Today literally just flew by and I am shocked that it is over. I will admit that I overslept this morning and did not get to the festival at the time I'd hoped. I am not used to being in the sun all day and then staying up into the wee hours of the morning so I guess this it to be expected.
Once I arrived to the smorgasbord festival of music I quickly hoofed it over to the Café Where tent to see William Elliot Whitmore who was already performing to a nice-sized crowd. In between songs he would stand up from his perch and give out hi-fives to anyone standing close enough to the stage, saying, “It was important to do things like that.” The mostly sorrowful folk singer seemed tired of being alone on stage and invited all who could fit onto the stage to be closer to him as he performed.
I took advantage of the situation and made way behind him where there was less of a crowd. Whitmore played a few more songs and I cannot even tell you how many smiles I saw from all the fans seated around him. It was really an up close and personal experience. I know I was thrilled to be standing so close to him and I even stayed for the duration of his set.
After I left the stage in the Café Where tent I headed to the Which Tent where Booker T and the Drive By Truckers were playing. Booker T was not actually playing with the Drive By Truckers when I was checking them out but I think he came out moments after I left the stage to go see Raphael Saadiq at That Tent. Saadiq and his live backing band were amazing and had the entire crowd under the tent signing and dancing along to all of their songs.
While on the way to see Dan Dyer at the Troo Music stage I spotted a scary fellow who was clearly under the influence, smiling and holding out a little bottle of white-powder stuff. I avoided him in every way possible and checked out Dyer rock out to the crowd with his electric keyboard. I really got a kick out of his music and I especially dug the distortion pedal hooked up to his keyboard, which made for some interesting sounds. During his set he even covered a Dr. John song but sadly the title of the track escapes me.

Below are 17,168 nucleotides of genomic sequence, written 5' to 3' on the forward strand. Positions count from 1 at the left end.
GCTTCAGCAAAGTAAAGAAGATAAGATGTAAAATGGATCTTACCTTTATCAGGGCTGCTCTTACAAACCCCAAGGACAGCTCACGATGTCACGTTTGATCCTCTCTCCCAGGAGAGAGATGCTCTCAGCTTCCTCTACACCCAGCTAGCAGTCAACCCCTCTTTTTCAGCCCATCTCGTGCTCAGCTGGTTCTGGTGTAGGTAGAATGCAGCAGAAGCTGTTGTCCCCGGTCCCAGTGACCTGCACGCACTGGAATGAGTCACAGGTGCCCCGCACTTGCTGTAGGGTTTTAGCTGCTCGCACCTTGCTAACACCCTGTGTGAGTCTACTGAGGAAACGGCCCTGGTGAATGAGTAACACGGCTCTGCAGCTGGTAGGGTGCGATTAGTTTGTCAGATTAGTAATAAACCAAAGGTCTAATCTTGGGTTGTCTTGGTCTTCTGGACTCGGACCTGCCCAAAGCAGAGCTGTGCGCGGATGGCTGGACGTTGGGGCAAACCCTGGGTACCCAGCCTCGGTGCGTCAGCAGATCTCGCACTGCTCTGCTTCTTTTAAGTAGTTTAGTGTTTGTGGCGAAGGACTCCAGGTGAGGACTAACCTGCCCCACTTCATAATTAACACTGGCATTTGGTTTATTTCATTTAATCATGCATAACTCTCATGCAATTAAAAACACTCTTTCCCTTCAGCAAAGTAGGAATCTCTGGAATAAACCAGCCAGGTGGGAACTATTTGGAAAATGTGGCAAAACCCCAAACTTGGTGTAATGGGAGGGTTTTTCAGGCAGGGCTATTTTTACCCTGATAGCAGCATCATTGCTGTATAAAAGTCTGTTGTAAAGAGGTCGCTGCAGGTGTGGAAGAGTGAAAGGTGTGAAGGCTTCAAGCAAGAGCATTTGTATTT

The sun seemed to be cooling down by the time I made way to The Other Tent to check out the Del McCoury Band, an amazing country/bluegrass group. Their set was very genuine and had a warm, welcoming feel to it — Appalachia at it’s finest. While I'm not usually into bluegrass, I was really getting into the songs; and I wasn't the only one. Folks all around me were clapping their hands and dancing around, indeed having a good ol' time in the tent.
One of the bigger acts I wanted to see all weekend was already playing at That Tent by the time I trucked over there. The artist, Jenny Lewis, had a huge gathering checking her out, including someone who was going to play the same stage later on: Elvis Costello. He ultimately joined Lewis to perform “Carpetbaggers,” which I'd actually suspected since the two worked together on that song previously.
I had a very tough time actually seeing her on stage, though, as there were so many people blocking the view, but her voice was strong and beautiful regardless. I envy all who could see Lewis and her band play, but I still feel fortunate to have been in attendance, especially when she covered the Traveling Wilbury’s “Handle With Care.”
With the performance time slots so close together, I had to make a quick choice of who I was going to check out next, finally deciding to head over to the What Stage to watch Wilco for a couple of songs and then return to That Tent for Elvis Costello.